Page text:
After that, I realised how ridiculous we must have looked, and my initial feeling was that I wanted to tell her how silly we were. However, I didn’t know if she was an English speaker. She could’ve been Russian or Polish or Romanian, and may not have been able to speak English. So, I just carried on going home.

In the country you live in, how do strangers behave toward each other in public? Let me know in the comments below.

What if…? Unruly Teenagers in a Train Station

Imagine this situation happens (it actually happened tonight in front of me). A group of thirteen or fourteen year old boys are fooling around on the escalator in a train station, and as they get off, they partially block other people as they push each other around. They’re being noisy, silly, and they seem to be having fun. They don’t seem to be maliciously causing others any inconvenience.

Behind them, there’s a middle-aged businessman who is trying to get around them, but he can’t. He shouts at them to stop fooling around and behave themselves in such a busy public location.

In your country, how would the teenagers react to the businessman? Post your answer in the comments below.

As for in Japan, the teenagers would most likely apologise and behave. Something like this has happened to me, when a group of teenagers were pretending to punch each other on the train. One of them actually did punch another, and he bumped into me. They immediately started doing a little head bow in apology when I glared at them. They didn’t mean to bump into me.

The Trouble With a Three-Year-Old and Video Editing

This is my three-year-old daughter.

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Cute, isn’t she? Well, she’s three years old, which means that she’s wild, often uncontrollable, and has a huge attitude. Yes, a threenager.  She’s at that age when she thinks she can do what she wants. She doesn’t have the rules down yet, and demands everything. Tonight, we went to the local festival which is near our apartment and watched a bit of entertainment. When we left, she became incredibly angry.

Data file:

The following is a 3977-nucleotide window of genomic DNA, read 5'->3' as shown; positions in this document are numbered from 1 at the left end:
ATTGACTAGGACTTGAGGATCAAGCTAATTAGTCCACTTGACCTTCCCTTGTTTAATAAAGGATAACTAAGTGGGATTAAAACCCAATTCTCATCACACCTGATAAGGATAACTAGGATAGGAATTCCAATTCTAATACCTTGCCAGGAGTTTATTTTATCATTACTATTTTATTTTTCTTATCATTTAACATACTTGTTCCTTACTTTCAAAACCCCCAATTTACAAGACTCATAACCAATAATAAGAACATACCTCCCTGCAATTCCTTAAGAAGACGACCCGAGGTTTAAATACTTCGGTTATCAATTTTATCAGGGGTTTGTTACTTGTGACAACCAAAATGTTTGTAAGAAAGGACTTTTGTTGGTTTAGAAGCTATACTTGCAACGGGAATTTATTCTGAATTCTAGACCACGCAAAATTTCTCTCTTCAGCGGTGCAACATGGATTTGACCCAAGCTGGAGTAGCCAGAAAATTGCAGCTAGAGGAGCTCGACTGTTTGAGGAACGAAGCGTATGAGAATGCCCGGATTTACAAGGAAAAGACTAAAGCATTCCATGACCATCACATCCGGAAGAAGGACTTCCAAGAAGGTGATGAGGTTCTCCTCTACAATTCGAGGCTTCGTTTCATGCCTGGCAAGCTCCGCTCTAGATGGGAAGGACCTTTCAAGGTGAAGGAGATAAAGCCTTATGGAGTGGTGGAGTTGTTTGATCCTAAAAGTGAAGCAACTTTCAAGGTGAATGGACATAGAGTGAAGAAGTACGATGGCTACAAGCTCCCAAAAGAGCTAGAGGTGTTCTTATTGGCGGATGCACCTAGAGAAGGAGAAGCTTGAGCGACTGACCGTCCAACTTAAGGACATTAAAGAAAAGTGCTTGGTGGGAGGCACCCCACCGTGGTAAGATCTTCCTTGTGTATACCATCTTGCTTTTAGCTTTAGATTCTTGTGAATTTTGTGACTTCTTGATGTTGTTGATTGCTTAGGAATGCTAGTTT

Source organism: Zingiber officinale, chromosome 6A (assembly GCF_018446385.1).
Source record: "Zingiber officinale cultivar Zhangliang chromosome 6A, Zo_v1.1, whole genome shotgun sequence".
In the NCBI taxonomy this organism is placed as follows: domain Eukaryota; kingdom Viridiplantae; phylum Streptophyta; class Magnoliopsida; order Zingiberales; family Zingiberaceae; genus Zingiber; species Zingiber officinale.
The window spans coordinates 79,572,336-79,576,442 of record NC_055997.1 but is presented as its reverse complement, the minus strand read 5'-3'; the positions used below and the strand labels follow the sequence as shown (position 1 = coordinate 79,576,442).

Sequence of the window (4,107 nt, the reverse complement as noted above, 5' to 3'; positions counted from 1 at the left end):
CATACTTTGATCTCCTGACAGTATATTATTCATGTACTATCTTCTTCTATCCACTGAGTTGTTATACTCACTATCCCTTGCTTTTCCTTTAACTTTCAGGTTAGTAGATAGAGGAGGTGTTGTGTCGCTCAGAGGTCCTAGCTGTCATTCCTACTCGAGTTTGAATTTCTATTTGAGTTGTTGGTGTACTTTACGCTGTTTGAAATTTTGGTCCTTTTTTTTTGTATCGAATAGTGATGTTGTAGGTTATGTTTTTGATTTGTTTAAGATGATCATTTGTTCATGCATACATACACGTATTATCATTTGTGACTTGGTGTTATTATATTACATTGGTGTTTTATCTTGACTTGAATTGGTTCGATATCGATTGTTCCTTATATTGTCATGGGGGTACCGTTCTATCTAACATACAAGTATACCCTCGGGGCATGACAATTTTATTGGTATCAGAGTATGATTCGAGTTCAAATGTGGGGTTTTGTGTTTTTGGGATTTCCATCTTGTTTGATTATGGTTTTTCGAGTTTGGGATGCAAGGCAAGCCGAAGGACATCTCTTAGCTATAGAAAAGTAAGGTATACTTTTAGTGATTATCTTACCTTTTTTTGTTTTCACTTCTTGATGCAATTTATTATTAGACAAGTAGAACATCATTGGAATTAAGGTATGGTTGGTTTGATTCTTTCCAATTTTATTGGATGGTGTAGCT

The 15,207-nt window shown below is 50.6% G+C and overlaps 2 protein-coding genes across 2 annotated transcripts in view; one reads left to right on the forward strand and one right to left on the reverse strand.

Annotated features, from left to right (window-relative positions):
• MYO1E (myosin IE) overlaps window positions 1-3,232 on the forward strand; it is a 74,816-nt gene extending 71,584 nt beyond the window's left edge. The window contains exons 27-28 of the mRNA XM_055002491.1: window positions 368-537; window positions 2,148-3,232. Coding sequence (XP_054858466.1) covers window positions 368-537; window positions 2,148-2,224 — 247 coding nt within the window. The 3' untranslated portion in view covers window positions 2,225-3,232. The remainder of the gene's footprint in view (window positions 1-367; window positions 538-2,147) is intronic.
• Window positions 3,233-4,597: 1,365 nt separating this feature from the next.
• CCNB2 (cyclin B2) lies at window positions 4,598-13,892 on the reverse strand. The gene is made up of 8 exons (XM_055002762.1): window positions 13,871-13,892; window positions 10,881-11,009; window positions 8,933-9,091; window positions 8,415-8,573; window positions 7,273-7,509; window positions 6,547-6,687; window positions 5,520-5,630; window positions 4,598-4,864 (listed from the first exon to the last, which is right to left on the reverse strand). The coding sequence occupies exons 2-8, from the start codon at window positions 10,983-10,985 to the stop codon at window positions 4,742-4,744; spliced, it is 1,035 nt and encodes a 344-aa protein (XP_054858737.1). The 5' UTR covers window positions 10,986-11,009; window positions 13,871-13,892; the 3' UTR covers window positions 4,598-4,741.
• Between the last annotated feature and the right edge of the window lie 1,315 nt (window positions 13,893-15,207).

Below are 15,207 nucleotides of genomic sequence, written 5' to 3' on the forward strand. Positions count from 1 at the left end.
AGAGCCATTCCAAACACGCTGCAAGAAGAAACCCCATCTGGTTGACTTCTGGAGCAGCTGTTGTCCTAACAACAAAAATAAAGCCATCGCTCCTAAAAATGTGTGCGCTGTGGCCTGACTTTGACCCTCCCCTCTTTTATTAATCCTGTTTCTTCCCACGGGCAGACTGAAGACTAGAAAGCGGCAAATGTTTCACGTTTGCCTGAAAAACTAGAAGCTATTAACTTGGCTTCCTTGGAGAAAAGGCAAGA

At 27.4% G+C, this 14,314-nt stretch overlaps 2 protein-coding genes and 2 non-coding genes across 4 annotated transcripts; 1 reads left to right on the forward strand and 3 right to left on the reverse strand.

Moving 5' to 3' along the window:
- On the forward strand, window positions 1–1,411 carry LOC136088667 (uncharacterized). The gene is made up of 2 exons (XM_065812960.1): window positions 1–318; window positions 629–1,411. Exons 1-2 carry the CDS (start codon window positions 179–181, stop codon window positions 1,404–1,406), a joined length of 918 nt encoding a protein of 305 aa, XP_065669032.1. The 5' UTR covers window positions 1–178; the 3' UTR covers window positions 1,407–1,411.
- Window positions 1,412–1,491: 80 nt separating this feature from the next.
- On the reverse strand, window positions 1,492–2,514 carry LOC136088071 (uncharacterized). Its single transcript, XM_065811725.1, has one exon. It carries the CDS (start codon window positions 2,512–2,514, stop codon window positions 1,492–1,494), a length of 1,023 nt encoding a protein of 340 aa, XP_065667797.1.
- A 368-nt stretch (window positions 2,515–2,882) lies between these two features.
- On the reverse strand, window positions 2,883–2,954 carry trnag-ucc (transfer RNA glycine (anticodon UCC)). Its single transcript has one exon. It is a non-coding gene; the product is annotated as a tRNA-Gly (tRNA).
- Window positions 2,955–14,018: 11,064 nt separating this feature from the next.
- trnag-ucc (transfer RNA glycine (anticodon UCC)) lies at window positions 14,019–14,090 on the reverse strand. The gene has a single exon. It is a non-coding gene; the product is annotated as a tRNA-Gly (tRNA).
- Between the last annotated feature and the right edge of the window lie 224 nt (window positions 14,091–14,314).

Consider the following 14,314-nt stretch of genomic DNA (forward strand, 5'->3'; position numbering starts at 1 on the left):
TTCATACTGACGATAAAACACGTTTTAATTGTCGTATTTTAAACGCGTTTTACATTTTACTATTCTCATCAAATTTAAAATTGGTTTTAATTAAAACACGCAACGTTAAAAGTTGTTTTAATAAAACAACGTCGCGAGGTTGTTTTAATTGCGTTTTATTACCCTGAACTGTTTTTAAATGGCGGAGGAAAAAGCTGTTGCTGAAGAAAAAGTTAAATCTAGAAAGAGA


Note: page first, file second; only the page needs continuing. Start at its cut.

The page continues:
We ate dinner at home, then we went back to the festival to watch more. However, she decided that she wanted to get on stage with everyone. I told her that she can’t, and she became very loud. She started shouting that she wanted to go on stage (at this time, there was an old guy doing a traditional Japanese song). She kept on shouting over and over, so we had to leave, because she was disturbing the entire festival. And she became extremely angry again.

Threenagers, what can you do? Also, she’s in this phase right now where she refuses to sleep until well after midnight. She was doing so great during summer, going to bed at a decent time. But now, she tends to get only about six or seven hours of sleep at night. She gets up extremely irritable, which is understandable. However, she will not go to bed until she’s so sleepy that she can’t stay awake. I don’t know what to do about this.

Second, I’m going to start using a video editor on my computer to edit videos (obviously). I’ve already taken a couple of videos in the past twenty-four hours, and need to do some editing. Watch for them to come soon on my YouTube channel. And please subscribe to my channel! I’m refocusing what I’m doing on my channel, and I’d like the videos to look a bit more professional. The YouTube editor does a decent job, but it doesn’t look great.

With the “relaunch” of my channel, I’ll be doing a lot of videos about Japan. My sister is coming to Japan next month, so I’ll be taking videos anywhere we go, and putting them up on YouTube. I’ll also be doing the Life in Japan posts in video form. And I’ll make videos about our immigration efforts. So, look forward to seeing those soon.

Japanese Customs that Are Shocking! (Or Not)

I recently read an article on Business Insider written by Asta Thrastardottir, someone who lives in Brooklyn. I don’t know her connection with Japan, or if she has any. She wrote this article to show Japanese customs that may shock foreigners.

Well, I wouldn’t say they’re shocking, nor would I even say they’re correct. Let’s take a look at these.  I’ll just provide a little commentary.

Number 4 is avoided at all cost.

The number 4 is pronounced the same as the word for “death” in Japanese. So, the 4th floor or room number 4 is considered unlucky. However, most buildings I’ve been in have a 4th floor. I’ve seen room number 4, as well. It’s not avoided at all cost. I think the 13th floor in North America is avoided more than the 4th floor is in Japan. Anyway, it is pretty true in hospitals. No one wants to stay on the death floor.